November 13, 2020

New website hopes to help and connect Catholics and parishes amid COVID crisis

Some of the buttons on the new COVID resource page are shown above; they are designed to help parish leaders learn about some of the good ideas that others are implementing to help reach out to their members during the ongoing pandemic. (Screenshot)

Some of the buttons on the new COVID resource page are shown above; they are designed to help parish leaders learn about some of the good ideas that others are implementing to help reach out to their members during the ongoing pandemic. (Screenshot)

By John Shaughnessy

Sometimes the connection continues through an extra effort—like the one Father Chris Wadelton has led at St. Bartholomew Parish in Columbus.

During the coronavirus crisis, the parish has strived to call its parishioners, checking to see how they’re doing and if they have any needs or prayer requests.

Sometimes the connection continues with a creative touch during the crisis—like Msgr. Joseph Schaedel sharing a weekly podcast with members of St. Luke the Evangelist Parish in Indianapolis, informing them about what’s happening in the school and the parish.

In that same spirit of concern and creativity, the archdiocese recently unveiled a new website to help Catholics and parishes across central and southern Indiana cope, share ideas and stay connected to their faith as they deal with the challenges of the continuing COVID-19 crisis. The website is www.archindy.org/covid.

“We don’t have all the answers, but we do know people are doing extraordinary things in some of our parishes to reach out to people,” says Msgr. William F. Stumpf, vicar general of the archdiocese and a member of the archdiocese’s pastoral task force that led to the creation of the website.

“This is a way to get information before all our parish leadership, both cleric and lay, to say, ‘Here’s a resource to look at.’ Right now, they don’t have a forum to really collectively come together and talk about the struggles they’re experiencing and the solutions that are coming forth.”

The idea for the website developed after the task force distributed a survey to parishes across the archdiocese, asking about the impact of COVID-19 on the parish’s outreach and engagement in its community. Nearly 95% of the responses indicated that their parish has been challenged by the coronavirus crisis to some degree.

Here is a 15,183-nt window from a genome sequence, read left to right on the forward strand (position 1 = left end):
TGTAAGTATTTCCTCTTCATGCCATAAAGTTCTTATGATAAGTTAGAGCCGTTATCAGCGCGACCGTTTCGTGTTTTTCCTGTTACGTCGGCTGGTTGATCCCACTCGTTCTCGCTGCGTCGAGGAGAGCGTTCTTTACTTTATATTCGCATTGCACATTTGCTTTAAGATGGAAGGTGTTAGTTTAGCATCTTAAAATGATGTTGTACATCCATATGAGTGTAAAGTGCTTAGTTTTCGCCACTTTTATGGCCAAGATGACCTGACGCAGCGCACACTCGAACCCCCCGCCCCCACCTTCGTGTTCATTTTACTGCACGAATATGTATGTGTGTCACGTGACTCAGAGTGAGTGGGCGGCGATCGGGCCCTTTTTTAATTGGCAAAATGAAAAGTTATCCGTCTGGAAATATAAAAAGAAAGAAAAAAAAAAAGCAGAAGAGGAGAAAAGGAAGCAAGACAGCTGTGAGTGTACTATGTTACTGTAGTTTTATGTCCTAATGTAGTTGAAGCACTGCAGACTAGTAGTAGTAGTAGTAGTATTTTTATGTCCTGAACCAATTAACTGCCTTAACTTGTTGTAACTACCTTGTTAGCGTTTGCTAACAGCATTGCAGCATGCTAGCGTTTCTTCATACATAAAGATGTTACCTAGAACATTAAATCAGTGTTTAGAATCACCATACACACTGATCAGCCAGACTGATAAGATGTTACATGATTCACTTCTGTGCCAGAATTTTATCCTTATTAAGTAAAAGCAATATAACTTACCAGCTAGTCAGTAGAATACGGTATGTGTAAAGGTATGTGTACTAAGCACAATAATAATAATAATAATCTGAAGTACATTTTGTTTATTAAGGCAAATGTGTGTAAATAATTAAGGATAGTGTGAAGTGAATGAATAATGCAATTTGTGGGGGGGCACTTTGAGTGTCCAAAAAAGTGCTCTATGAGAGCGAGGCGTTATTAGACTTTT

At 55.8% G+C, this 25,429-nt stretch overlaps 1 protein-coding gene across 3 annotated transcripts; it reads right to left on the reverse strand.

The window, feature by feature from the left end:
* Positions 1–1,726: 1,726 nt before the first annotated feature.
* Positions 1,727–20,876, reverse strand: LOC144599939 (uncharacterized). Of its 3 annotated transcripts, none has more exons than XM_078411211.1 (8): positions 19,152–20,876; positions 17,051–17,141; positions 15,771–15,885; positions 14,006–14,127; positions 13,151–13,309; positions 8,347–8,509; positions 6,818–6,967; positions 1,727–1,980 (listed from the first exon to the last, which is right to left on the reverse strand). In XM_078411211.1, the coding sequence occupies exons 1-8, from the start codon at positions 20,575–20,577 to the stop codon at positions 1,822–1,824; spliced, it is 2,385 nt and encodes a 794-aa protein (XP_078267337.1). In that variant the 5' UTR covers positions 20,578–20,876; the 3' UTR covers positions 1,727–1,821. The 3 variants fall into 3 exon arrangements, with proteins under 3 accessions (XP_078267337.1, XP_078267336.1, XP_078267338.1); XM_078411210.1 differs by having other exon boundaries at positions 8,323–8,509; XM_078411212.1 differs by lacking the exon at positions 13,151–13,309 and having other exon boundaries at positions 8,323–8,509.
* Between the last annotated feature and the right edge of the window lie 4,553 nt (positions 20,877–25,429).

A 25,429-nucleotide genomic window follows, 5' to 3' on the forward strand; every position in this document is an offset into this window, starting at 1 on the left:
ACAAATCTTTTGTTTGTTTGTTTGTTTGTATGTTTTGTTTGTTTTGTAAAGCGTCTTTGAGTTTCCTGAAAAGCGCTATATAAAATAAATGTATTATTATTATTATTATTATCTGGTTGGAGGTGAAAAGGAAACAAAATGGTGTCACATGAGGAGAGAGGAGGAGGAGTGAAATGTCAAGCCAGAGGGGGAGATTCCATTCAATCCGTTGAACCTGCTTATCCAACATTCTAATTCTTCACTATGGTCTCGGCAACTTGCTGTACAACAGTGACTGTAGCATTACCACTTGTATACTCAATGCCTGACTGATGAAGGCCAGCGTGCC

From that survey, the task force created a list of the parishes’ top concerns, leading to a focus on three major ones, according to Msgr. Stumpf.

Actually, he views two of the three as tied for the top concern: isolation of Catholics, particularly among the elderly; and keeping people connected to their faith during this extended time when there’s a dispensation for the obligation to attend the public celebration of the Mass on Sundays.

After those two, there’s the concern involving finances and resources for the programs, agencies and ministries that serve people in need in parishes across the archdiocese.

“The financial part is important, but it’s not nearly as important as helping people to stay connected to their faith,”

Msgr. Stumpf says. “We’re such a sacramental Church, and if people can’t participate in the Eucharist, that’s a huge, huge loss. So they have to find other ways so they feel connected.”

Msgr. Stumpf credited this initiative to Theresa Chamblee, director of social concerns for the archdiocese’s Catholic Charities.

“COVID is a disaster like no other that we have experienced in our lifetime,” Chamblee says. “What makes recovery even more difficult is that we do not know an end date for COVID. It became apparent quickly that COVID was very pervasive in affecting our physical, mental and spiritual health.

“At the heart of so many of our concerns is fear. Fear for our families, fear for our future, fear of the unknown.

But that is where the beauty of our Gospel comes into play. We are given this beautiful commandment of love. God promises us that when we love him and we love our neighbor, that we are going to be OK. Even better than OK, we will have eternal life. This is when we get the opportunity to lift each other up when the other is feeling weak.”

Wanting to help with the concerns of parishes, the first step for the pastoral task force was to reach out to these faith communities, starting by making phone calls to people involved in outreach ministries.

The survey of parishes across the archdiocese was another step toward a “better understanding of how we can support and encourage each other,” Chamblee says.

“The impact is great, but what I am not surprised about is how resilient we are as parish communities,” she says. “There is some wonderful out-of-the-box thinking that is taking place within our parishes in regard to parish engagement—both spiritual and community engagement. But, unless you are a member of that parish, these wonderful ideas tend to stay with that parish.

“Not to sound cliché, but we really are all in this together. The more we can share and encourage each other in ministry, the more the light of Christ becomes brilliant in shining hope, healing and comfort to each other.”

The website is designed to offer that connection, that direction for Catholics across the archdiocese, Msgr. Stumpf says.

“It’s really the right endeavor,” he says. “They are ways we can help people stay connected to their faith community, to feel that their faith community is concerned about them, and that they’re valued and they’re important, and we don’t want to lose them.

“We don’t want them to slip away.” †

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